Legal Question in Family Law in Illinois

I am a transgender male who has co-parented three children since 2006. My relationship with their mother ended this past December 2011. When the relationship began, our boys were 1 and 2 yrs old and my ex was one month pregnant.

My boys have known their father, but he was out of the picture before I came along; I am the only father my daughter has ever known. In the five years that I have been parenting them, no biological father has made any effort to be a part of their life. One we have not heard from since 2007 and the other is in prison. Before going to prison, this father was not part of their lives and did not take advantage of opportunities to meet the children.

I have gotten their mother to sign a document written by myself that acknowledges my past and continued role as father. I am also actively paying child support each week. My problem is that I don't feel comfortable with my status as parent. If something happens to their mother tomorrow, I doubt her family will acknowledge my role as father because of previous comments that they have made. They are unaware of my transgender status.

What are my options as far as establishing something more legal for my children. I would like shared custody because I am currently at the mercy of their mother when it comes to visitation. At the moment things are amicable but that may not always be the case.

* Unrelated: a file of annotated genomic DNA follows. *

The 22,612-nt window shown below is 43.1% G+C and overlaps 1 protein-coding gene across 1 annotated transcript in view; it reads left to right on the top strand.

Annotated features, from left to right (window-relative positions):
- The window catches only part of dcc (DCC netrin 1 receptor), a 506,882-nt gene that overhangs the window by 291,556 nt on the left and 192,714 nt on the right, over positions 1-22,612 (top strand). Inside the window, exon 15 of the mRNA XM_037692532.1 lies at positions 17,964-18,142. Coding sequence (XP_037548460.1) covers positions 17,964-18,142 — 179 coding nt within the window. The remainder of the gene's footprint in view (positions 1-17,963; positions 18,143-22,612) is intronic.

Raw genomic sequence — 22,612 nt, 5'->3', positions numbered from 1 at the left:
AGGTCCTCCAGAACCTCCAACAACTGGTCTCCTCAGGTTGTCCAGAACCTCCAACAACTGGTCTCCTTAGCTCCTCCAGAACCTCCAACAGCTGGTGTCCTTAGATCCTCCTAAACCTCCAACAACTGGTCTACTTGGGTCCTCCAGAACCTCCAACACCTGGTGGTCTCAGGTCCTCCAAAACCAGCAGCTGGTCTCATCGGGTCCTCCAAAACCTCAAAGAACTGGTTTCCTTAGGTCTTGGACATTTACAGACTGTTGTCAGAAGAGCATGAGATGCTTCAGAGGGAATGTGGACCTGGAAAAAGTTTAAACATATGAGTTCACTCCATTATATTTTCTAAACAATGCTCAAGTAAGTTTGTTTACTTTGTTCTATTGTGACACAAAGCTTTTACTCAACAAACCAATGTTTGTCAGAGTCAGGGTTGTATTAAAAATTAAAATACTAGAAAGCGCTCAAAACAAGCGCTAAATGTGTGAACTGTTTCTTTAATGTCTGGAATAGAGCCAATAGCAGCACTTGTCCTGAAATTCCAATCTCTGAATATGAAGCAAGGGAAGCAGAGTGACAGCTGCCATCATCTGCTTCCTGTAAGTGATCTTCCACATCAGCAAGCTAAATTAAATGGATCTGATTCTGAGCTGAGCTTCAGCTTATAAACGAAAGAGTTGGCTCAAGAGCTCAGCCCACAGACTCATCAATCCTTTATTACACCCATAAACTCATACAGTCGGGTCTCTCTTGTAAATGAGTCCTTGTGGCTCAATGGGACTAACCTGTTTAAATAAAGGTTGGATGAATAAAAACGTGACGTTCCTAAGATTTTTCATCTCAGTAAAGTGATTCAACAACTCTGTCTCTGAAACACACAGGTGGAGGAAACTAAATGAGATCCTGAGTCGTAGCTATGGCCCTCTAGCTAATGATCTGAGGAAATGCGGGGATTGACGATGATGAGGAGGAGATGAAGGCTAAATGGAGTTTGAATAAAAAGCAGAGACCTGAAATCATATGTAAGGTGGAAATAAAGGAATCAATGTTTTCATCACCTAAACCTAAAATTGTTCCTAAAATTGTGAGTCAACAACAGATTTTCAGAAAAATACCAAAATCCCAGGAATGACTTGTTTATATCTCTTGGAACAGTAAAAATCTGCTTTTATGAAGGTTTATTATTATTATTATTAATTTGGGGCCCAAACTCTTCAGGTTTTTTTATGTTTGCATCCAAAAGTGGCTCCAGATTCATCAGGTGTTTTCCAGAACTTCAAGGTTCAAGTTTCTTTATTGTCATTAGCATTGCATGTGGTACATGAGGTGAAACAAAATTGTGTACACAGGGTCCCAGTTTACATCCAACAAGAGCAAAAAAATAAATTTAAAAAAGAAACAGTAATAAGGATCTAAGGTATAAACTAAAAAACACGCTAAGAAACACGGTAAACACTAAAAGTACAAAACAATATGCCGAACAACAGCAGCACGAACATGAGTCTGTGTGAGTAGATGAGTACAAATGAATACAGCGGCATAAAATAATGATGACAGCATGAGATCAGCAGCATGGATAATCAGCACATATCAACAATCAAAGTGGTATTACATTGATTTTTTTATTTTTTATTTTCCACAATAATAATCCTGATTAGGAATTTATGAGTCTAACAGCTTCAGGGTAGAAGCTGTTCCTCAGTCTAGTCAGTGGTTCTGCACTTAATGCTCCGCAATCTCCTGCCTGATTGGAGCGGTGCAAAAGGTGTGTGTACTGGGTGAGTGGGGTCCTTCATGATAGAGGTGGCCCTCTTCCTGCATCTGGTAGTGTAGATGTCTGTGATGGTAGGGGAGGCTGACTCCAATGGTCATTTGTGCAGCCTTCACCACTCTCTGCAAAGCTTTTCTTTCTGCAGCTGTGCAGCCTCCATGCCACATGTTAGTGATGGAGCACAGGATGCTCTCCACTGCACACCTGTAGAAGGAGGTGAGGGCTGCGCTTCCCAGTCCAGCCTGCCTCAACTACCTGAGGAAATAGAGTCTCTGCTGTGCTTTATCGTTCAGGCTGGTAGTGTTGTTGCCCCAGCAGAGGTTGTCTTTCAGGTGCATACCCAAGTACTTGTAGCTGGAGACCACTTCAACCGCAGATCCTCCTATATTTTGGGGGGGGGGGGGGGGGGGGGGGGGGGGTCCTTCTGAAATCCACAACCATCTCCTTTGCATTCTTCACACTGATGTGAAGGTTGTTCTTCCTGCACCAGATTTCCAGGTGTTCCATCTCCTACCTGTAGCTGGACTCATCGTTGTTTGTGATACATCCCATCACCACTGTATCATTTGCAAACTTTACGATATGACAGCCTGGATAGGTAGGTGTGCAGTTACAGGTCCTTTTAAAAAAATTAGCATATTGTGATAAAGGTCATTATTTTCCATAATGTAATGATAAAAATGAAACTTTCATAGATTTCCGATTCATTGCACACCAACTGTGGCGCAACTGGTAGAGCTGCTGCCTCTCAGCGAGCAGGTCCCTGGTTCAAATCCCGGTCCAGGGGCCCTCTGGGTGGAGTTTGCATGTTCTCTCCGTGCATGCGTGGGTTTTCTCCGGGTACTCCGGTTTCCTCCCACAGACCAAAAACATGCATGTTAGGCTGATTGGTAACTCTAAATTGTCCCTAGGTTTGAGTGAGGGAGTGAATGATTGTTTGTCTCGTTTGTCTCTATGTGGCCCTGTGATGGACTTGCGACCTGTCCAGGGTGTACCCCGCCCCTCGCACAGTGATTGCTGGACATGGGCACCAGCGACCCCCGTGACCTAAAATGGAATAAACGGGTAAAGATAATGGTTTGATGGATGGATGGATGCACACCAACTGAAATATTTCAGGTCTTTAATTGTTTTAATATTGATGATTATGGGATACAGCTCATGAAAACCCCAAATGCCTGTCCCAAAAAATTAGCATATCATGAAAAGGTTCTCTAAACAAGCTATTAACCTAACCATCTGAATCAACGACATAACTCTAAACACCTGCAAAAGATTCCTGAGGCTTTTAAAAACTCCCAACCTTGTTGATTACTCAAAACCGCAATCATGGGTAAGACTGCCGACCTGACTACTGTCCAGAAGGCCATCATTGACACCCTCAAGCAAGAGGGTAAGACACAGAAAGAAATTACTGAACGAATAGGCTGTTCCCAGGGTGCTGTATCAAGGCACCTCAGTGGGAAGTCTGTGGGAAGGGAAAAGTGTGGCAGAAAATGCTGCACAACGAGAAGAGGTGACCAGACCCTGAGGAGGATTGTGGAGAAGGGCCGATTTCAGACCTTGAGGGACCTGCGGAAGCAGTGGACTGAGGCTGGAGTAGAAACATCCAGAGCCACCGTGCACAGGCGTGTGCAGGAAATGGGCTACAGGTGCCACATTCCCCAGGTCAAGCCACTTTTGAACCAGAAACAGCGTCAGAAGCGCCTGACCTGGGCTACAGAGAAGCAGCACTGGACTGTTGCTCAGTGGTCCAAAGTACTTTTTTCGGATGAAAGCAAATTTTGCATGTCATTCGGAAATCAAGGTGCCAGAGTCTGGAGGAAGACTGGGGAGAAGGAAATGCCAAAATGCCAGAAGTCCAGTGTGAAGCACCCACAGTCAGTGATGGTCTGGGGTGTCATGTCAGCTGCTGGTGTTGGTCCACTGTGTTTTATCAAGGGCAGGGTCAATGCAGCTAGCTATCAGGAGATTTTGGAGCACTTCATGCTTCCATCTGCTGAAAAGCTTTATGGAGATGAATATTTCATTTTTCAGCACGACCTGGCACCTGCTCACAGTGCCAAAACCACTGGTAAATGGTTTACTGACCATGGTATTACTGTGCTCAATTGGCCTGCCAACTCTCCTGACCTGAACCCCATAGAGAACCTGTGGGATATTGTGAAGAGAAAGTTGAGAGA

Asked on 3/26/12, 8:40 am

1 Answer from Attorneys

Steve Raminiak Law Offices of Steve Raminiak, P.C.

I doubt that your solution is in the Divorce or Paternity court. Although Illinois now acknowledges civil unions, you and your partner did not get a civil union and it is very unlikely that a Divorce Judge or a Paternity Judge would acknowledge you as a parent, even though the mother put that in writing.

However, if mother truly wants to consent to your continuing involvement, the Probate Court may allow you and the mother to become co-Guardians of all three kids. If this is accomplished, you would receive a document that proclaims you to be a co-Guardian. This would allow you to gain all of the privileges that are usually only available to parents, and it would put you and the mother on a much more even footing regarding your children's affairs.

The chief hurdle would be in securing the mother's initial consent. Generally, the Probate Court of Cook County is often very tolerant of LGBT lifestyles. However, if the mother resists, I think the Court will likely refuse to acknowledge your position in the children's lives.

Feel free to call me if you'd like to discuss this further. I won't charge for the phone call.

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Answered on 4/25/12, 9:39 pm

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